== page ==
Anti-inflammatory drugs extend longevity in animal models with accelerated aging
October 02, 2012
The prestigious journal Genes & Depelopment publishes a study carried out by a research team at the University of Oviedo
An article published this week by the prestigious journal Genes & Development by scientists at the Institutes of Oncology and Odontology of the University of Oviedo has revealed the importance of the inflammation in the development of accelerated aging symptoms casued by nuclear envelope defects.
The accelerated aging symptoms are diseases characterised by the premature signs of several alterations related to normal aging. This work, led by Carlos López-Otín and José María Pérez Freije, goes in depth in the study of the mechanisms responsible for the develpment of these symptoms by the use of murine models, which recap the main characteristics of the Hutchinson-Gilford Progeria Syndrome, a desease caused by the accumulation of abnormal forms of prelamin A in the nuclear envelope.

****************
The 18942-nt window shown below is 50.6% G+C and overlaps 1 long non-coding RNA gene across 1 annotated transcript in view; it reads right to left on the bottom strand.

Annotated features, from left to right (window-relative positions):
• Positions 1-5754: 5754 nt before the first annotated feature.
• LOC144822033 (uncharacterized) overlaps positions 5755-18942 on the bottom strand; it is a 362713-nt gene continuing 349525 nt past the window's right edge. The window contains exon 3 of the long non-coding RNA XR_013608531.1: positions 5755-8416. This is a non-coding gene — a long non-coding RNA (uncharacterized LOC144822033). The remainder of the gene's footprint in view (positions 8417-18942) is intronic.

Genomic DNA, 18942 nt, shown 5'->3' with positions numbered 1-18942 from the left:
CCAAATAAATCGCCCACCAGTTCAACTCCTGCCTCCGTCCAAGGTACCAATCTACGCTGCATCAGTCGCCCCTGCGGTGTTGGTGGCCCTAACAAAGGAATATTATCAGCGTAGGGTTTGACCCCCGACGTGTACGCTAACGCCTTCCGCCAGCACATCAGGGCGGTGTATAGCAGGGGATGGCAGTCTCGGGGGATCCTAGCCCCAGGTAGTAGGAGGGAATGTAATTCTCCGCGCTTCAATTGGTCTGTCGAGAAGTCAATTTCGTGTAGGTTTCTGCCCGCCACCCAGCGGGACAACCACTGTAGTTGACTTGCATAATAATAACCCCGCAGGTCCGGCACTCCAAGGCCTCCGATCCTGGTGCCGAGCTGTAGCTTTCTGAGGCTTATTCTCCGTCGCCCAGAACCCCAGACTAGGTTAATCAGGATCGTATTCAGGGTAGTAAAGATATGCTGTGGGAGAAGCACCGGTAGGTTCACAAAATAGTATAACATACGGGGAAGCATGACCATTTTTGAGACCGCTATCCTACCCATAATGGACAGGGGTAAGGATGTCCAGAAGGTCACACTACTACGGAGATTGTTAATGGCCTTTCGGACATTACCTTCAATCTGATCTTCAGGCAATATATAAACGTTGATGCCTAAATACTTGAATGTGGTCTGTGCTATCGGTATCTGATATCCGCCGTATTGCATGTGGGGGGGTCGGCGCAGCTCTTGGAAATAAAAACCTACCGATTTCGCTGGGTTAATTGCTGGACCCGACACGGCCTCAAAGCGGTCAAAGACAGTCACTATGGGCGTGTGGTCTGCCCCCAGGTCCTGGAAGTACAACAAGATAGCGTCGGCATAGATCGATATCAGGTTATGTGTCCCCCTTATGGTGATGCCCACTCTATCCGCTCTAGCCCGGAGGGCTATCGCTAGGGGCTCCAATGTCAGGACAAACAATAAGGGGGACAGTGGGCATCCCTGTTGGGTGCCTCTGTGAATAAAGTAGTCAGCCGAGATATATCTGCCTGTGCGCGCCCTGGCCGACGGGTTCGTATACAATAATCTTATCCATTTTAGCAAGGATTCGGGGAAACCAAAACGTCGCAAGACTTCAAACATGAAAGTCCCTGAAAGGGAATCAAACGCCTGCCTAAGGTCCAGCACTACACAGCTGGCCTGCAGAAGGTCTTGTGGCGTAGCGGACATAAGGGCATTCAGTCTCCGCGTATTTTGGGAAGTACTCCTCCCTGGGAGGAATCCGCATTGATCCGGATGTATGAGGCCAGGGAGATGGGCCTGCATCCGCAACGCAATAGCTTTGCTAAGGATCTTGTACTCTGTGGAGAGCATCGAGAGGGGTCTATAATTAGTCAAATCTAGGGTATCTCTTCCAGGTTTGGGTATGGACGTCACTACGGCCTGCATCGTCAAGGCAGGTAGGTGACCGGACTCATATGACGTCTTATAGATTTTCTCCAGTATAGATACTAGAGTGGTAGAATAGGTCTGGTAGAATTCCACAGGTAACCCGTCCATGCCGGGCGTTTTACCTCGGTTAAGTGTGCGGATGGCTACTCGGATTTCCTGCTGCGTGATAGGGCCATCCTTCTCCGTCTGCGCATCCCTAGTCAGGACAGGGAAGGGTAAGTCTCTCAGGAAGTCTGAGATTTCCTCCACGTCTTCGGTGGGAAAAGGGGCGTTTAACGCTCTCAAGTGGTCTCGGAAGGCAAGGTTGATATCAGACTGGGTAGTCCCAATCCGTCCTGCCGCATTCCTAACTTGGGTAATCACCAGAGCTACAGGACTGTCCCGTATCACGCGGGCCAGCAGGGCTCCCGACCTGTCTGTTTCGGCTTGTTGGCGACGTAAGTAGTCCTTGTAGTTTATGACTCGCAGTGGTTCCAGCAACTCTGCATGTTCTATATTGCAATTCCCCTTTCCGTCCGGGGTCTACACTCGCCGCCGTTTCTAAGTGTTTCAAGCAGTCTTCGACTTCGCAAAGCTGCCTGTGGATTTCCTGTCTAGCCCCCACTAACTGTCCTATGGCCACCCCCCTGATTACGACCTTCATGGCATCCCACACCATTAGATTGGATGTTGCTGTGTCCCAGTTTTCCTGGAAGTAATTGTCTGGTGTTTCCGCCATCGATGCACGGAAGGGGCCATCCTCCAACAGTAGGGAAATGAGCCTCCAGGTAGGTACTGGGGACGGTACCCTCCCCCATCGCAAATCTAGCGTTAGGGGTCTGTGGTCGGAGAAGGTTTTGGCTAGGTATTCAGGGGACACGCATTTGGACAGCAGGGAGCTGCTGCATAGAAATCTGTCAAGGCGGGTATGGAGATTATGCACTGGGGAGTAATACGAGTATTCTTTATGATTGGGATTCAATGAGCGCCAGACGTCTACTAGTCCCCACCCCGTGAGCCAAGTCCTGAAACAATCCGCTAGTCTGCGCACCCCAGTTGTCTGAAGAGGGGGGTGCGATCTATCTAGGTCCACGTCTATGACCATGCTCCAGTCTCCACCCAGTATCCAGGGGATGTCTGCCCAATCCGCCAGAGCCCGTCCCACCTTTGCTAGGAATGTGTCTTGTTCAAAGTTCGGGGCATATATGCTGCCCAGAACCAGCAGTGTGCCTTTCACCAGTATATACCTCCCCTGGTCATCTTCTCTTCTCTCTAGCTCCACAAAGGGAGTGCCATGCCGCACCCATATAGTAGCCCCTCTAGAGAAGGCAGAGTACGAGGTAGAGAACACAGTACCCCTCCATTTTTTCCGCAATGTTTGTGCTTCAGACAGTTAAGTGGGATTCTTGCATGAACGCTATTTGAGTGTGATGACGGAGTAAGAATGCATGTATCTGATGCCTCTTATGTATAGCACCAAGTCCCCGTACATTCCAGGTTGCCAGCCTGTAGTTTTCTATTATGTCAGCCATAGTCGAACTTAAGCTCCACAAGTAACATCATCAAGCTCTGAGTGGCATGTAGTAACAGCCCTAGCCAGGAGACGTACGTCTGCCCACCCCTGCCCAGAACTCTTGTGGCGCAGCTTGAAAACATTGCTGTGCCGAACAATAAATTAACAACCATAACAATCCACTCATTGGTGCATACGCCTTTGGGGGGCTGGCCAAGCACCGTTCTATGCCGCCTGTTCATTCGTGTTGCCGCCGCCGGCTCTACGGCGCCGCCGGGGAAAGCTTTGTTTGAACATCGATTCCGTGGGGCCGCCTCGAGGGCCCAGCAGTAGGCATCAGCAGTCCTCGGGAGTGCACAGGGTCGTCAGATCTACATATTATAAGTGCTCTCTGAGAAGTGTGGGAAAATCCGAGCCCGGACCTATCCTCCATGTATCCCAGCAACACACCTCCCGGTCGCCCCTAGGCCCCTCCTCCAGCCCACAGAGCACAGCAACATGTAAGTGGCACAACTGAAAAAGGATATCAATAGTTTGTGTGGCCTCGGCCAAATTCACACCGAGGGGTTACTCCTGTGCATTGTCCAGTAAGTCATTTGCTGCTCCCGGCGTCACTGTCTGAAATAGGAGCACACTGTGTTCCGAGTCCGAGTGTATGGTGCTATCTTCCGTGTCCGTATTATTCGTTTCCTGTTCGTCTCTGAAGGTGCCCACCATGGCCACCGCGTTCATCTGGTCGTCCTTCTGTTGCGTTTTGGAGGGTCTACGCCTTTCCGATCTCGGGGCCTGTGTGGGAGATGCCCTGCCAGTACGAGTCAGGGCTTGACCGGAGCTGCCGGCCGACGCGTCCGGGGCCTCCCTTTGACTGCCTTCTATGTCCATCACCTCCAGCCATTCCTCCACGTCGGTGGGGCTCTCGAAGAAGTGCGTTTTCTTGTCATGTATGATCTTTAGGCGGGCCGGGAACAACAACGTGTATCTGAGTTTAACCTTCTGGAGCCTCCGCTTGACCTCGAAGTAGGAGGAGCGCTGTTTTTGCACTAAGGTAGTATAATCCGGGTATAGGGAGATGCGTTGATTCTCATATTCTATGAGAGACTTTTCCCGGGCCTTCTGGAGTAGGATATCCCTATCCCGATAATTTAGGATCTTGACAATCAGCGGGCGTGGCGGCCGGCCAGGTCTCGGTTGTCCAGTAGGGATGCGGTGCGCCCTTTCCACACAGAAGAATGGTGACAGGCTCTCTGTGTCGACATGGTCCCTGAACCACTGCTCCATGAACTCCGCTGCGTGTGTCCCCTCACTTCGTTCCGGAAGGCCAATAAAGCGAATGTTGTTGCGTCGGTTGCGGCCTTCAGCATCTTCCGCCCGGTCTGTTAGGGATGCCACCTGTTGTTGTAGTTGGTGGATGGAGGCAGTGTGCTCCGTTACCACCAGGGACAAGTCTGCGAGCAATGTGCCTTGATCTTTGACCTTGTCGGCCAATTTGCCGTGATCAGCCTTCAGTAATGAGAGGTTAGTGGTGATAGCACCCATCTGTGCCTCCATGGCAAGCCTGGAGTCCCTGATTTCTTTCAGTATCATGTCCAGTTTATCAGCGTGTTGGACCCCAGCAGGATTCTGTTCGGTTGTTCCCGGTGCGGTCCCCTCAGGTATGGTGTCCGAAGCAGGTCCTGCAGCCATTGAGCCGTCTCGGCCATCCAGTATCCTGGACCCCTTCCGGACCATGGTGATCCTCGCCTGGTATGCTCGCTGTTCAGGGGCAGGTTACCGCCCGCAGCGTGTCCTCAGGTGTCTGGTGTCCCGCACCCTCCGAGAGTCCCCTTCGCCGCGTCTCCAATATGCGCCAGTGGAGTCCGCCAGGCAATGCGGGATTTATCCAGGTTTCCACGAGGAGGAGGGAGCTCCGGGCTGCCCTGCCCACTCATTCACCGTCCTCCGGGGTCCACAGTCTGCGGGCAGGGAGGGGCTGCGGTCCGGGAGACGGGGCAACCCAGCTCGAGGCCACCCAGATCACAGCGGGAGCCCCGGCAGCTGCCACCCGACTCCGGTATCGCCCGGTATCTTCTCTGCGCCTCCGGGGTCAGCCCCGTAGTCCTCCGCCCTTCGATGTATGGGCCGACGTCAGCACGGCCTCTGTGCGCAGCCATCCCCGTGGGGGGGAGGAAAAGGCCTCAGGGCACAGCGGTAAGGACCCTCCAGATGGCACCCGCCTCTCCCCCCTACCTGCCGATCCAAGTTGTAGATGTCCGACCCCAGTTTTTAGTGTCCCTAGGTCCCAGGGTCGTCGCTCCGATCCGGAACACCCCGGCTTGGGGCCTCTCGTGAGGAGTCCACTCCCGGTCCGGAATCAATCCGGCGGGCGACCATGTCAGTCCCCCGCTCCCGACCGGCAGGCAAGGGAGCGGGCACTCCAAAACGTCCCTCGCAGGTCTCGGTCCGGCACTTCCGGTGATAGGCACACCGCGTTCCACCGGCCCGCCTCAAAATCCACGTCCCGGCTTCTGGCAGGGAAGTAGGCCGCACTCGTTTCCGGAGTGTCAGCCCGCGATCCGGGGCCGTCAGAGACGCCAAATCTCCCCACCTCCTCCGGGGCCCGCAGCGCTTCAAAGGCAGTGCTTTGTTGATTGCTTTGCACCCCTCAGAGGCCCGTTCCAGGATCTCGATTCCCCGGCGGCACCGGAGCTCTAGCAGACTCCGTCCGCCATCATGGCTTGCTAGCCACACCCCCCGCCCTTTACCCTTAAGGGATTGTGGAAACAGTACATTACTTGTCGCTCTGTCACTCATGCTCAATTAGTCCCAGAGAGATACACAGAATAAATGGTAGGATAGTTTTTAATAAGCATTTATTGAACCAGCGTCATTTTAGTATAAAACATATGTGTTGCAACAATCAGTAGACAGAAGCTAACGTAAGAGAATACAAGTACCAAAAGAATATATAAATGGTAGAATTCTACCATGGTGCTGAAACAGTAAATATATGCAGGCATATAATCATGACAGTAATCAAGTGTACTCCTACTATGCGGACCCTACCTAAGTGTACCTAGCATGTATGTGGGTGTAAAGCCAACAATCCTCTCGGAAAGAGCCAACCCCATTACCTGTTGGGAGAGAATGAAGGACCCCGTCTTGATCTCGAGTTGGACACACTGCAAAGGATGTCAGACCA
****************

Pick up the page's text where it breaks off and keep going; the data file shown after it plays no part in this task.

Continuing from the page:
For doing this job, the researchers have developed a new method for the analysis in vivoof the biochemical route of NF-κB, the main cellular anti-inflammatory mediator, demonstrating at the same time that progeroyd mice show greater activation in this route as well as an increase of pro-inflamatory molecules in blood. In order to explain the accidental relation between the activation of NF-κB and accelerated aging, the authors made use of two complementary approaches aimed at reducing the activation of this inflammatory route. Thus, both the use of a genetic approach and the administration of anti-inflammatory substances were able to prevent the activation of the NF-kB route reverting serious alterations in the skin and immune system to their usual form and extending the life in the mice treated up to a 30%.
All together, the results obtained underline the importance of the inflammatory routes in the development of aging. Furthermore, they guarantee the use of anti-inflammatory drugs for the treatment of accelerated aging symptoms as well as for interceding in some of the alterations associated with normal aging.
Reference: Osorio FG, Bárcena C, Soria-Valles C, Ramsay AJ, de Carlos F, Cobo J, Fueyo A, Freije JM, and López-Otín C. "Nuclear lamina defects cause ATM-dependent NF-κB activation and link accelerated aging to a systemic inflammatory response" Genes Dev. 2012